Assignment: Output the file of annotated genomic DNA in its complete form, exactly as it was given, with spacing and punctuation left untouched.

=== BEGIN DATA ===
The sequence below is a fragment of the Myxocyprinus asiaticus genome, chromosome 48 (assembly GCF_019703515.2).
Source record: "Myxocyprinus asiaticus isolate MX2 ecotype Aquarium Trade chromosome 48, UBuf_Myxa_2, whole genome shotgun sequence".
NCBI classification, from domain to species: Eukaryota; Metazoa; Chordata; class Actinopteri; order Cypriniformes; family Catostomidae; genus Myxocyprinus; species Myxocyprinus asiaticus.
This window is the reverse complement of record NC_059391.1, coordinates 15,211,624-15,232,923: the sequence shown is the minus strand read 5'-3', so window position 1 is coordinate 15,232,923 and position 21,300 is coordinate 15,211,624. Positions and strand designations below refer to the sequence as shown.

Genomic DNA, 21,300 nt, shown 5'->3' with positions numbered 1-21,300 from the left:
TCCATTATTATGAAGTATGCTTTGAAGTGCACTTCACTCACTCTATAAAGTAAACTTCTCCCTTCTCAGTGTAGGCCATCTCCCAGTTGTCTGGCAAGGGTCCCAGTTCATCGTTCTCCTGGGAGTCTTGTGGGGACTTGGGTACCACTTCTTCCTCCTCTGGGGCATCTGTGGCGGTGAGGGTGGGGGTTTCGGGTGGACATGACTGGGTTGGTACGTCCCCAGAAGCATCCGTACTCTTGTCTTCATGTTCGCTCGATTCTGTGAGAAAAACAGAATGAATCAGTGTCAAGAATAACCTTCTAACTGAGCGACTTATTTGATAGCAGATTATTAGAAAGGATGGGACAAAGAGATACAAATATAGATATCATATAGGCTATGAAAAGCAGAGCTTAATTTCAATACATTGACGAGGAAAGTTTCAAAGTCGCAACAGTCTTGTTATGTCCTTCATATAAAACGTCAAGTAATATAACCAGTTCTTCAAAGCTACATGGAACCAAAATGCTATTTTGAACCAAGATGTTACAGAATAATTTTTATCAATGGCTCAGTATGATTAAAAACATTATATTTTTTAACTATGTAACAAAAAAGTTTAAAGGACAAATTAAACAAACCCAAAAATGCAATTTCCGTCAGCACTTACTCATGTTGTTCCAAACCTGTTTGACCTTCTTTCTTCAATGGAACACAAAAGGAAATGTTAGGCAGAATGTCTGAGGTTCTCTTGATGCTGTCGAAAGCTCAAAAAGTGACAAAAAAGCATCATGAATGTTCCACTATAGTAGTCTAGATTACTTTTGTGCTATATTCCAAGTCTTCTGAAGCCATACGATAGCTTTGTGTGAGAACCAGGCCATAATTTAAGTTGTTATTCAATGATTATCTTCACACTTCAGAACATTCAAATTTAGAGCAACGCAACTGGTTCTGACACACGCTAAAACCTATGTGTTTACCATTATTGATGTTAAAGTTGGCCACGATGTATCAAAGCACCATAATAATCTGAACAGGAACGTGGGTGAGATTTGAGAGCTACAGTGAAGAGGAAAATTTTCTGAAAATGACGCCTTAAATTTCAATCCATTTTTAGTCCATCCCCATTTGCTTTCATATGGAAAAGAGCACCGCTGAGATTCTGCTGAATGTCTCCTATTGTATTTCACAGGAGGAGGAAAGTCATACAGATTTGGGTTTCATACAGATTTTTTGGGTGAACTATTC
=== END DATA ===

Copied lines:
The sequence below is a fragment of the Myxocyprinus asiaticus genome, chromosome 48 (assembly GCF_019703515.2).
Source record: "Myxocyprinus asiaticus isolate MX2 ecotype Aquarium Trade chromosome 48, UBuf_Myxa_2, whole genome shotgun sequence".
NCBI classification, from domain to species: Eukaryota; Metazoa; Chordata; class Actinopteri; order Cypriniformes; family Catostomidae; genus Myxocyprinus; species Myxocyprinus asiaticus.
This window is the reverse complement of record NC_059391.1, coordinates 15,211,624-15,232,923: the sequence shown is the minus strand read 5'-3', so window position 1 is coordinate 15,232,923 and position 21,300 is coordinate 15,211,624. Positions and strand designations below refer to the sequence as shown.

Genomic DNA, 21,300 nt, shown 5'->3' with positions numbered 1-21,300 from the left:
TCCATTATTATGAAGTATGCTTTGAAGTGCACTTCACTCACTCTATAAAGTAAACTTCTCCCTTCTCAGTGTAGGCCATCTCCCAGTTGTCTGGCAAGGGTCCCAGTTCATCGTTCTCCTGGGAGTCTTGTGGGGACTTGGGTACCACTTCTTCCTCCTCTGGGGCATCTGTGGCGGTGAGGGTGGGGGTTTCGGGTGGACATGACTGGGTTGGTACGTCCCCAGAAGCATCCGTACTCTTGTCTTCATGTTCGCTCGATTCTGTGAGAAAAACAGAATGAATCAGTGTCAAGAATAACCTTCTAACTGAGCGACTTATTTGATAGCAGATTATTAGAAAGGATGGGACAAAGAGATACAAATATAGATATCATATAGGCTATGAAAAGCAGAGCTTAATTTCAATACATTGACGAGGAAAGTTTCAAAGTCGCAACAGTCTTGTTATGTCCTTCATATAAAACGTCAAGTAATATAACCAGTTCTTCAAAGCTACATGGAACCAAAATGCTATTTTGAACCAAGATGTTACAGAATAATTTTTATCAATGGCTCAGTATGATTAAAAACATTATATTTTTTAACTATGTAACAAAAAAGTTTAAAGGACAAATTAAACAAACCCAAAAATGCAATTTCCGTCAGCACTTACTCATGTTGTTCCAAACCTGTTTGACCTTCTTTCTTCAATGGAACACAAAAGGAAATGTTAGGCAGAATGTCTGAGGTTCTCTTGATGCTGTCGAAAGCTCAAAAAGTGACAAAAAAGCATCATGAATGTTCCACTATAGTAGTCTAGATTACTTTTGTGCTATATTCCAAGTCTTCTGAAGCCATACGATAGCTTTGTGTGAGAACCAGGCCATAATTTAAGTTGTTATTCAATGATTATCTTCACACTTCAGAACATTCAAATTTAGAGCAACGCAACTGGTTCTGACACACGCTAAAACCTATGTGTTTACCATTATTGATGTTAAAGTTGGCCACGATGTATCAAAGCACCATAATAATCTGAACAGGAACGTGGGTGAGATTTGAGAGCTACAGTGAAGAGGAAAATTTTCTGAAAATGACGCCTTAAATTTCAATCCATTTTTAGTCCATCCCCATTTGCTTTCATATGGAAAAGAGCACCGCTGAGATTCTGCTGAATGTCTCCTATTGTATTTCACAGGAGGAGGAAAGTCATACAGATTTGGGTTTCATACAGATTTTTTGGGTGAACTATTC